Hylid Frogs (hylid + frog)

Distribution by Scientific Domains

Selected Abstracts

Individual Male Calling Pattern and Male Mating Success in the European Treefrog (Hyla arborea): Is there Evidence for Directional or Stabilizing Selection on Male Calling Behaviour?

ETHOLOGY, Issue 2 2006
Thomas W.P. Friedl
In anurans, call properties are commonly classified based on within-male variability as being either static or dynamic. Numerous playback experiments in the laboratory have indicated that female preferences based on dynamic call properties are usually strongly directional, while female preferences based on static call properties are often stabilizing or weakly directional. However, there are only few studies demonstrating that female preferences for high values of dynamic call properties indeed exert directional selection on male calling behaviour in natural populations. Moreover, field studies investigating whether female preferences for values of static call properties around the mean of the population lead to currently operating stabilizing selection on male calling patterns in natural populations are completely lacking. Here I investigate for two consecutive breeding seasons male calling patterns and male mating success in a population of individually marked European treefrogs (Hyla arborea), a hylid frog with prolonged breeding season and a lek mating system. Individual male calling pattern as analysed in terms of seven temporal and spectral call properties did not differ between males that survived from one breeding season to the next and those not surviving. None of the seven call properties investigated differed significantly between mated and unmated males, indicating that there is no strong directional selection on male calling behaviour in the study population. However, in one study season males that produced calls with a number of pulses around the mean of the population were significantly more likely to obtain matings than males that produced calls with a number of pulses at the low or high end of the distribution. Thus, this study provides preliminary evidence for the operation of stabilizing selection on a static call property (i.e. the number of pulses per call) in a natural population of an anuran amphibian. [source]

Feedbacks between community assembly and habitat selection shape variation in local colonization

Johanna M. Kraus
Summary 1.,Non-consumptive effects of predators are increasingly recognized as important drivers of community assembly and structure. Specifically, habitat selection responses to top predators during colonization and oviposition can lead to large differences in aquatic community structure, composition and diversity. 2.,These differences among communities due to predators may develop as communities assemble, potentially altering the relative quality of predator vs. predator-free habitats through time. If so, community assembly would be expected to modify the subsequent behavioural responses of colonists to habitats containing top predators. Here, we test this hypothesis by manipulating community assembly and the presence of fish in experimental ponds and measuring their independent and combined effects on patterns of colonization by insects and amphibians. 3.,Assembly modified habitat selection of dytscid beetles and hylid frogs by decreasing or even reversing avoidance of pools containing blue-spotted sunfish (Enneacanthus gloriosus). However, not all habitat selection responses to fish depended on assembly history. Hydrophilid beetles and mosquitoes avoided fish while chironomids were attracted to fish pools, regardless of assembly history. 4.,Our results show that community assembly causes taxa-dependent feedbacks that can modify avoidance of habitats containing a top predator. Thus, non-consumptive effects of a top predator on community structure change as communities assemble and effects of competitors and other predators combine with the direct effects of top predators to shape colonization. 5.,This work reinforces the importance of habitat selection for community assembly in aquatic systems, while illustrating the range of factors that may influence colonization rates and resulting community structure. Directly manipulating communities both during colonization and post-colonization is critical for elucidating how sequential processes interact to shape communities. [source]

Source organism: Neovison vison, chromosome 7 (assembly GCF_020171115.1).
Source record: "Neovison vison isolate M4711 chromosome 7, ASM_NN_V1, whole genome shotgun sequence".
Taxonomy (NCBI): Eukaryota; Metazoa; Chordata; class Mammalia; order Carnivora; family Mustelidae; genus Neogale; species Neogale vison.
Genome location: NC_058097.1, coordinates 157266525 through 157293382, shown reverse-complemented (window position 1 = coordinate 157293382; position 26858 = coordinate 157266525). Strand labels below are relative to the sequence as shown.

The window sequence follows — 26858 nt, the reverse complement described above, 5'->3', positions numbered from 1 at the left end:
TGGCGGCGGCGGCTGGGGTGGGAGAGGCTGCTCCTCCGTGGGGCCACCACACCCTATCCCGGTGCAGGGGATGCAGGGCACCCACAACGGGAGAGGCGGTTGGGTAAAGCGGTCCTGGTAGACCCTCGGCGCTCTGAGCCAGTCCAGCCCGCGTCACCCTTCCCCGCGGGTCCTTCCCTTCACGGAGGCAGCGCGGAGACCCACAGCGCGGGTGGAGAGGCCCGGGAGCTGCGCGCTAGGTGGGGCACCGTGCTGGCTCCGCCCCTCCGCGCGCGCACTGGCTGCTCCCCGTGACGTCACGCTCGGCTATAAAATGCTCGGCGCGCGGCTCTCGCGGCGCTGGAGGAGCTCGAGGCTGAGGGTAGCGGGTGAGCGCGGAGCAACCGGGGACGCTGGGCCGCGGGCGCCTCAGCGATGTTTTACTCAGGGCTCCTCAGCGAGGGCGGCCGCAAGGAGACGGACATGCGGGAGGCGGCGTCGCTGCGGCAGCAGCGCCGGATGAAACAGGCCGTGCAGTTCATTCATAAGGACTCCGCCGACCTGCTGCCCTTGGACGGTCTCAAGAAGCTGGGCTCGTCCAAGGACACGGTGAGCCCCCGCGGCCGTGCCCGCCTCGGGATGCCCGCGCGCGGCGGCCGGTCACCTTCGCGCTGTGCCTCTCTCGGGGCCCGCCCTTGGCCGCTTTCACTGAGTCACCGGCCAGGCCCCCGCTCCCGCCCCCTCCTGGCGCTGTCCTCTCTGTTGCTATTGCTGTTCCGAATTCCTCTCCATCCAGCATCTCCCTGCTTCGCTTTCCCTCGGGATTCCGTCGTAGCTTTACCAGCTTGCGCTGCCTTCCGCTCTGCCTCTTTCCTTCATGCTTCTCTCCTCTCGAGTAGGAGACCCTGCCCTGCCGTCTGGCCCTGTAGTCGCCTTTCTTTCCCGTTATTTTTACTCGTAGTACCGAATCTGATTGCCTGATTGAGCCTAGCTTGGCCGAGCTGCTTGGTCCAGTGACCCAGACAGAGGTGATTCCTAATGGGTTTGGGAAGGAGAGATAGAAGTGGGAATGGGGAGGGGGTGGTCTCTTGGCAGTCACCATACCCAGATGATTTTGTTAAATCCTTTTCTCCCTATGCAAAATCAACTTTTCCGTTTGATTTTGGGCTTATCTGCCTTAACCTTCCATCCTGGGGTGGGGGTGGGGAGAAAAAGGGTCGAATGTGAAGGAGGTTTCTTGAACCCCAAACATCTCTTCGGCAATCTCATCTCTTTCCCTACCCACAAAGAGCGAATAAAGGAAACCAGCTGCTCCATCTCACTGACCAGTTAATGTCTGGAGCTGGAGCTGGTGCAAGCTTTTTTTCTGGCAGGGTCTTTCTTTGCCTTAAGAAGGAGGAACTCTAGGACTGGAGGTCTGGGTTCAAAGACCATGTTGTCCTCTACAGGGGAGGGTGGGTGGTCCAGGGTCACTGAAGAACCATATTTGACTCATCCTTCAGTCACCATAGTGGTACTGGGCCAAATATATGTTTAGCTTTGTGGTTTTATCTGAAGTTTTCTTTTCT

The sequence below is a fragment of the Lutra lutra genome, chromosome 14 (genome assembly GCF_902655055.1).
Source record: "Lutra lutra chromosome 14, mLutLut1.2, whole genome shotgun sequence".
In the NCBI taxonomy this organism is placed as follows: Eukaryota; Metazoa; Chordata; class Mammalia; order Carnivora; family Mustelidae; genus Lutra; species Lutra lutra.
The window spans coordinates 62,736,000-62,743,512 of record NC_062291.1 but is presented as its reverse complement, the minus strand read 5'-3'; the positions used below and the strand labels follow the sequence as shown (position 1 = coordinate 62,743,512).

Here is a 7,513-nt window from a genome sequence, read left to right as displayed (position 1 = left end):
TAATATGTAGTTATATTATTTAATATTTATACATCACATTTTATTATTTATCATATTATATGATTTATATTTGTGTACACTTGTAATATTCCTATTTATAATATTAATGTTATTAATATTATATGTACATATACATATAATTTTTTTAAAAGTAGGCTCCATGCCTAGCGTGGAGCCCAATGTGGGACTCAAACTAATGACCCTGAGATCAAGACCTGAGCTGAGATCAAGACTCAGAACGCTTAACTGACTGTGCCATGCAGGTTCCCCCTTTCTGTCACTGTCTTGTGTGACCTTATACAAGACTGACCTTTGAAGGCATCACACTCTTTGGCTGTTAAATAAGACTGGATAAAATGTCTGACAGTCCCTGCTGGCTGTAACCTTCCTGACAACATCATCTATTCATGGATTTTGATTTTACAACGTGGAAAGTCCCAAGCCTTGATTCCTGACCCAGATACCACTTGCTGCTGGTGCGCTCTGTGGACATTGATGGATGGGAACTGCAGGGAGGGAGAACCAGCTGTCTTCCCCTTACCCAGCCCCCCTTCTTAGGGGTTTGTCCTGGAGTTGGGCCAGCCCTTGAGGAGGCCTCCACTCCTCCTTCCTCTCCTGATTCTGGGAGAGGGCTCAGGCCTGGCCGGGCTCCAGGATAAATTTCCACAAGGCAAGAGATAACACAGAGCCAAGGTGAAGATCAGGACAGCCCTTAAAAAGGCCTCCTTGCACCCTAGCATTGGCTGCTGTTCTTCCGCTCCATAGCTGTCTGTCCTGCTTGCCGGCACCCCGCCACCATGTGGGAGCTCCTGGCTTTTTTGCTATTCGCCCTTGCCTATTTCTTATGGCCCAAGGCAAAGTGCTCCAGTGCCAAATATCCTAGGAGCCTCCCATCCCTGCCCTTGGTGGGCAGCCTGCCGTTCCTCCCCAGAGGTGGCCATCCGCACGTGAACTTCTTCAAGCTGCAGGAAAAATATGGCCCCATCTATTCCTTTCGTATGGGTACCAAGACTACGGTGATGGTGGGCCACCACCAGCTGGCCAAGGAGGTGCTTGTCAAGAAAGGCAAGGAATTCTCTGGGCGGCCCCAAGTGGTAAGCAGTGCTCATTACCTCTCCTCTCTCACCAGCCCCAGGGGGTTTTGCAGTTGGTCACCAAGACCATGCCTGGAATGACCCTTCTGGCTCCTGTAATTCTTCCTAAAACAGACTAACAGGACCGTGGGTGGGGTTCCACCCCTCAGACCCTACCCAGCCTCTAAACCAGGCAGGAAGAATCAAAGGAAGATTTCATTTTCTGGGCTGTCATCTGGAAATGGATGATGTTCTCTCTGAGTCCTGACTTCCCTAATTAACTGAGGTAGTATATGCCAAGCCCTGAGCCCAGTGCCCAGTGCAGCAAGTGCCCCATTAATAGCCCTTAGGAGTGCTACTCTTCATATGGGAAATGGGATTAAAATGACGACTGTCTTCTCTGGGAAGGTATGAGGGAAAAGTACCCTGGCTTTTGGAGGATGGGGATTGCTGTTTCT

Evolution of advertisement signals in North American hylid frogs: vocalizations as end-products of calling behavior

CLADISTICS, Issue 6 2006
Tony Robillard
We studied the advertisement signals in two clades of North American hylid frogs in order to characterize the relationships between signal acoustic structure and underlying behavior. A mismatch was found between the acoustic structure and the mechanism of sound production. Two separate sets of phylogenetic characters were coded following acoustic versus mechanistic criteria, and exploratory treatments were made to compare their respective phylogenetic content in comparison with the molecular phylogeny (Faivovich et al., 2005). We discuss the consequences of the acoustic/mechanistic mismatch in terms of significance of acoustic characters for phylogenetic and comparative studies; and the evolution of vocalizations in North American treefrogs. Considering only the acoustic structure of frog vocalizations can lead to misleading results in terms of both phylogenetic signal and evolution of vocalizations. In contrast, interpreting the acoustic signals with regard to the mechanism of sound production results in consistent phylogenetic information. The mechanistic coding also provides strong homologies for use in comparative studies of frog vocalizations, and to derive and test evolutionary hypotheses. The Willi Hennig Society 2005. [source]